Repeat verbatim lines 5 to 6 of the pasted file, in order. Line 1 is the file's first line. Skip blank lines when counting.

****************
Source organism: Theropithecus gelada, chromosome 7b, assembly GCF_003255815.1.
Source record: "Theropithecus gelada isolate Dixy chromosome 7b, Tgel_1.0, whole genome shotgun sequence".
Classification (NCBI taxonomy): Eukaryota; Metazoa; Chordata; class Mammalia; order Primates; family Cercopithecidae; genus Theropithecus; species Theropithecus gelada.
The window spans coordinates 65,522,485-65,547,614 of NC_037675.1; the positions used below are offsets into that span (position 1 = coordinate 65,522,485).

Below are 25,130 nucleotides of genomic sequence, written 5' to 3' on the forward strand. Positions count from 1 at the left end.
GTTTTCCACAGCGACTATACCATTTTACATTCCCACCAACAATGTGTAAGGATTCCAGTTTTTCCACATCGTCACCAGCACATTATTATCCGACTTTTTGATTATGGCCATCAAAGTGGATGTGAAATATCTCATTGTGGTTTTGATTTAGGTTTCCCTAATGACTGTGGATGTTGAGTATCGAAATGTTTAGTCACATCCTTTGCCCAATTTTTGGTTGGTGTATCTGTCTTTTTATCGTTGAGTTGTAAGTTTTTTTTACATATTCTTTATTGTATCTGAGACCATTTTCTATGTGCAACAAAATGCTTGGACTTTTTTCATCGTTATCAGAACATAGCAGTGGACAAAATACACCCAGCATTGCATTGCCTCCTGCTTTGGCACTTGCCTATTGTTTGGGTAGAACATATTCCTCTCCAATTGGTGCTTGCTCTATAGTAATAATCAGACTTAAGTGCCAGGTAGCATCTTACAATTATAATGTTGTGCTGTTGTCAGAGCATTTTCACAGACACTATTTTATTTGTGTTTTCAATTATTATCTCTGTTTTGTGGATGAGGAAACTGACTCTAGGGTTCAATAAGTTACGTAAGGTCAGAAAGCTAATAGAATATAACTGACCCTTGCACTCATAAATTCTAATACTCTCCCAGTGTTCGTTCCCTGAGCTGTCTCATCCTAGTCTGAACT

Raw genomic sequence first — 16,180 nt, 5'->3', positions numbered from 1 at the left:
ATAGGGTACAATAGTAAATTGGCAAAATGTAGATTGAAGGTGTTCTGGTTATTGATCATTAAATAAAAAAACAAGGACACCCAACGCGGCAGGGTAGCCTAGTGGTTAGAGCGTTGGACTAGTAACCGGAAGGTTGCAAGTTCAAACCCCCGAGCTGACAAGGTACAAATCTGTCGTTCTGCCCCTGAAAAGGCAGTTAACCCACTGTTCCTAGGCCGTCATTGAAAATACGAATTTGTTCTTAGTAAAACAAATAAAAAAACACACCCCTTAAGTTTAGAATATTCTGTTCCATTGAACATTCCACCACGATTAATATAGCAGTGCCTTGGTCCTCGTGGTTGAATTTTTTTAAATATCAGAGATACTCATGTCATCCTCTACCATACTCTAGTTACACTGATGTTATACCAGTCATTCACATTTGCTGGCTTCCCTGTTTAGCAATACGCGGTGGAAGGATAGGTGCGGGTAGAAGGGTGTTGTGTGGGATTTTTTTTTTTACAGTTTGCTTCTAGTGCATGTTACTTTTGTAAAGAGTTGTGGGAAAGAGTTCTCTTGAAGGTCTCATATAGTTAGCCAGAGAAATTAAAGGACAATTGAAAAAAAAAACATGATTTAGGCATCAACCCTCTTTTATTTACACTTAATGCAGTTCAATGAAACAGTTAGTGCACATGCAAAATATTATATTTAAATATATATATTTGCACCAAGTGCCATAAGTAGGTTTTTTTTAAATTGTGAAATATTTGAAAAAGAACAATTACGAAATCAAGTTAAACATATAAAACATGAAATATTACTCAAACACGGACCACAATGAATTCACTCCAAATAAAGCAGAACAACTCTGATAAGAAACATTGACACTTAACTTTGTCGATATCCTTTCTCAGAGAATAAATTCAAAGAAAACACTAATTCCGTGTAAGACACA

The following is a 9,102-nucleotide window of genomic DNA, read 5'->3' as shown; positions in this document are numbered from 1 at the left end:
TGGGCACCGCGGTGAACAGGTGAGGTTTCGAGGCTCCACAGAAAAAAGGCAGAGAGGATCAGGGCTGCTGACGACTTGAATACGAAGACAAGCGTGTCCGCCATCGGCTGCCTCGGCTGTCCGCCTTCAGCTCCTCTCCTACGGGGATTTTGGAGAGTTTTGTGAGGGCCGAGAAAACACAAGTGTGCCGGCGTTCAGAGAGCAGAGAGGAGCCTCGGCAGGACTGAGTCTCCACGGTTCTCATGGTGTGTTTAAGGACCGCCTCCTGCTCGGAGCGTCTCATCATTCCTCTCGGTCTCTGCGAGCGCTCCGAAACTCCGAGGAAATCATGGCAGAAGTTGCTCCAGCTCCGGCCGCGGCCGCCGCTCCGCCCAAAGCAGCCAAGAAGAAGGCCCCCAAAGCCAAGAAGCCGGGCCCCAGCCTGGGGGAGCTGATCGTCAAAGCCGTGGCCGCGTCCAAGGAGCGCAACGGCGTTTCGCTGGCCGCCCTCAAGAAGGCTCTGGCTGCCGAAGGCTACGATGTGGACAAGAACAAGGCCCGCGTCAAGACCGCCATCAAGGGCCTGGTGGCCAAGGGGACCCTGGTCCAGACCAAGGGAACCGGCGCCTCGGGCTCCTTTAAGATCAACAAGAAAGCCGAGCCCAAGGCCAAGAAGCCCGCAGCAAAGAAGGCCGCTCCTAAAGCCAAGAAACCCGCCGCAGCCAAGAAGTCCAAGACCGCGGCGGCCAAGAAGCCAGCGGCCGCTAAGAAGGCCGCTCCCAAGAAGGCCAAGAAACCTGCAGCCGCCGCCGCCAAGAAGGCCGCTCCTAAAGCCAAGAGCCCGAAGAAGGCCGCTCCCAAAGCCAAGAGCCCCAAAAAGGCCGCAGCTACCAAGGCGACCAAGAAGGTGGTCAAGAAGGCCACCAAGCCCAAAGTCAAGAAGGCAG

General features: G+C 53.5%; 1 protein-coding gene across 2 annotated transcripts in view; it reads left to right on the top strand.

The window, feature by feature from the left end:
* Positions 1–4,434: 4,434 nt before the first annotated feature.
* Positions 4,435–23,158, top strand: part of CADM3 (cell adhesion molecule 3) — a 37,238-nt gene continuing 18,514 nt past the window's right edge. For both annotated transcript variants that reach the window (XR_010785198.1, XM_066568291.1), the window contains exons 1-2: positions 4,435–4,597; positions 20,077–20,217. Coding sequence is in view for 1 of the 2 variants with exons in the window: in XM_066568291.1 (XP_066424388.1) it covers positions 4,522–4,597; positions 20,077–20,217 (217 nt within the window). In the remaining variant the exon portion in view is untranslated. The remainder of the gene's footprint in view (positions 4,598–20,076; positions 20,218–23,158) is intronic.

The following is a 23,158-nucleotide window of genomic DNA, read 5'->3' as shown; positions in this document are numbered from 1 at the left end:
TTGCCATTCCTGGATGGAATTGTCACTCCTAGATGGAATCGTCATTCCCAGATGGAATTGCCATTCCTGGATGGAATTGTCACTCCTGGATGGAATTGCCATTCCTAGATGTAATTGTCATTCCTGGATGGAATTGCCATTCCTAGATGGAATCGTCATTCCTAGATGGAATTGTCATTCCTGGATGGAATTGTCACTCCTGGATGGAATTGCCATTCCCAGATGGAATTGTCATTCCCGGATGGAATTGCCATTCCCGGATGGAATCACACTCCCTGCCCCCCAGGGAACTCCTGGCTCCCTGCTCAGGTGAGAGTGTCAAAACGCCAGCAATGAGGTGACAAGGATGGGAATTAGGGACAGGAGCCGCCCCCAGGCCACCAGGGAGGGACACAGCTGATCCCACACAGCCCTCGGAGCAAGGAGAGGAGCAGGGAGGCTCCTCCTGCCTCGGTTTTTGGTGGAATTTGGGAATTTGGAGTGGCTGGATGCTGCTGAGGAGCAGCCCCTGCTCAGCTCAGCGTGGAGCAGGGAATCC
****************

Below are 25,130 nucleotides of genomic sequence, written 5' to 3' on the forward strand. Positions count from 1 at the left end.
GTTTTCCACAGCGACTATACCATTTTACATTCCCACCAACAATGTGTAAGGATTCCAGTTTTTCCACATCGTCACCAGCACATTATTATCCGACTTTTTGATTATGGCCATCAAAGTGGATGTGAAATATCTCATTGTGGTTTTGATTTAGGTTTCCCTAATGACTGTGGATGTTGAGTATCGAAATGTTTAGTCACATCCTTTGCCCAATTTTTGGTTGGTGTATCTGTCTTTTTATCGTTGAGTTGTAAGTTTTTTTTACATATTCTTTATTGTATCTGAGACCATTTTCTATGTGCAACAAAATGCTTGGACTTTTTTCATCGTTATCAGAACATAGCAGTGGACAAAATACACCCAGCATTGCATTGCCTCCTGCTTTGGCACTTGCCTATTGTTTGGGTAGAACATATTCCTCTCCAATTGGTGCTTGCTCTATAGTAATAATCAGACTTAAGTGCCAGGTAGCATCTTACAATTATAATGTTGTGCTGTTGTCAGAGCATTTTCACAGACACTATTTTATTTGTGTTTTCAATTATTATCTCTGTTTTGTGGATGAGGAAACTGACTCTAGGGTTCAATAAGTTACGTAAGGTCAGAAAGCTAATAGAATATAACTGACCCTTGCACTCATAAATTCTAATACTCTCCCAGTGTTCGTTCCCTGAGCTGTCTCATCCTAGTCTGAACT